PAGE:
In many ways, an art prize contradicts some of the core beliefs we hold to visual art – that art is subjective and beauty is, primarily, in the eye of the beholder. Framed as a competitive exhibition, however, an art prize involves different works of art from artists working across diverse mediums, geographic regions and at different stages of their career, jostling against one another, vying for space and attention, with only a single work deemed most worthy of winning a large cash sum. Some art prizes also feature ancillary awards, doled out to second and third places, as well as a winner via democratic vote – the people’s choice.

Paradoxically, an art prize represents consensus. Often structured as an open call, whereby hosting art galleries and museums invite submissions from contemporary artists currently practicing across the country, an art prize is judged chiefly by a select yet changing panel of experts – leading curators, high-profile artists, critics and gallery directors. This process affords consensus and credibility to the decisions made, not only for the winning work but those selected as finalists too. To be a finalist in an art prize is to receive industry recognition, confirming an artistic deftness with materials or conceptual innovation, and can consolidate a trajectory within an artist’s practice. Winning an art prize can validate the career of an artist at any stage, from highlighting promising young talent to galvanising an artist’s long-term commitment to a particular medium, discipline, style or conceptual pursuit.

In Australia, a single art prize can range in value from $1,500 to $150,000 and offers a significant one-off investment in an artist’s career. A prize might enable an artist to invest in studio facilities or upgrade their equipment; undertake travel or research that would otherwise be prohibitively expensive; or directly support their family or community’s livelihood. Many art prizes are also acquisitive, meaning the hosting gallery procures the winning work as part of their collection. An art prize, therefore, offers many artists a significant pathway into state and regional collections across Australia.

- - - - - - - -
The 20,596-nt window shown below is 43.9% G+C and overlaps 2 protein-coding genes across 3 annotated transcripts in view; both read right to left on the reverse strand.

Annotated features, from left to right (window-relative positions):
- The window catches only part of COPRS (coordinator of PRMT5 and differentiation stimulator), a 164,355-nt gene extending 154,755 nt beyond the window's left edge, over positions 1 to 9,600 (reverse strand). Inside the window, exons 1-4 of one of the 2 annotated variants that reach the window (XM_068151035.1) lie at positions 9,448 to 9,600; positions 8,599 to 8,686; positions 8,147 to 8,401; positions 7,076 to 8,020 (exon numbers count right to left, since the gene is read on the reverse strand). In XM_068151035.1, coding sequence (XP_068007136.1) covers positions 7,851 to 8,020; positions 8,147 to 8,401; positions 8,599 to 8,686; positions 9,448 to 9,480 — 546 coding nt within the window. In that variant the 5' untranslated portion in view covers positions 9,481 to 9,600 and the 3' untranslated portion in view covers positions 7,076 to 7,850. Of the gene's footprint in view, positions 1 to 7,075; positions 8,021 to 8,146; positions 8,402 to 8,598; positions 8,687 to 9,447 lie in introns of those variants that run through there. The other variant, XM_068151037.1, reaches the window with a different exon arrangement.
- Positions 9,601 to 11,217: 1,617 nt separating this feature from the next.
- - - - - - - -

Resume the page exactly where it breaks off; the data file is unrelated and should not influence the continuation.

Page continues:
An art prize also makes visible the often unseen force of the market. As Brisbane-based contemporary artist Michael Zavros describes, “to borrow stock market trader language – a prize adds to consumer confidence.”[1]Many collectors buy non-acquisitive and finalist works off the back of an art prize, while visiting curators, gallery directors and dealers might use the occasion to scout new artists or observe crucial developments in an artist’s career. The value of an art prize goes well beyond the winning work as artists are picked up and entered into a wider circulation of exhibitions, collections and commercial representation, assuring them greater visibility and potential for longer-term success.

[1] Michael Zavros, “Art Prizes in Australia”, NAVA, July 31 2017

The Ramsay Art Prize

Kate Bohunnis, born 1990, edges of excess, 2020, Adelaide, stainless steel, aluminium, silicone, electronic mechanism, computer software program, wood, 440.0 x 180.0 x 38.0 cm; Courtesy of the artist, © Kate Bohunnis, photo: Sam Roberts.

The Art Gallery of South Australia’s Ramsay Art Prize is one of Australia’s more generous art prizes, valued at $100,000. It also features an additional $15,000 People’s Choice Award. Open to contemporary Australian artists under the age of forty, the Prize has no restrictions on scale, medium or subject matter. In fact, winning works to date have included a six-metre long quilt, a double-sided painted portrait and a kinetic stainless steel pendulum.

As an acquisitive prize offered in perpetuity, under the cultural philanthropy of the James and Diana Ramsey Foundation, the winning works acquired into the gallery’s collection will trace an important trajectory within contemporary Australian art into the future. For Daniel Mudie Cunningham, one of three guest judges in 2021, the process of selecting finalists and a prize winner was an “…incredible gift to me as a curator. In some ways, I’ve got my research sorted for the next ten years.”[1]

[1] Daniel Mudie Cunningham, “Ramsay Art Prize 2021: Winner Announcement,” filmed at the Art Gallery of South Australia, 21 May, 2021, Facebook livestream, 22:44

As a class, create an Art Prize for your school. Assign roles to each member of the class to form a committee:

  • Judges: Who have you selected as your judges? What is the criteria for selecting a winner? Will you have a People’s Choice Prize?
  • Entries: What are the rules for entering works of art?
  • Venue and Display: Where will the exhibition be displayed and who will install the work?
  • Exhibition: When is opening night? Who will open your exhibition? Will you have a catalogue?
  • Sponsorship: Who will sponsor your prize? What will it be? Perhaps approach local businesses or your school principal.

The Gallery’s Learning programs are supported by the Department for Education.

This education resource has been developed in collaboration with ACE Open and the Art Gallery of South Australia. Written by Dr. Belinda Howden with contributions from Louise Dunn, Kylie Neagle and Dr. Lisa Slade.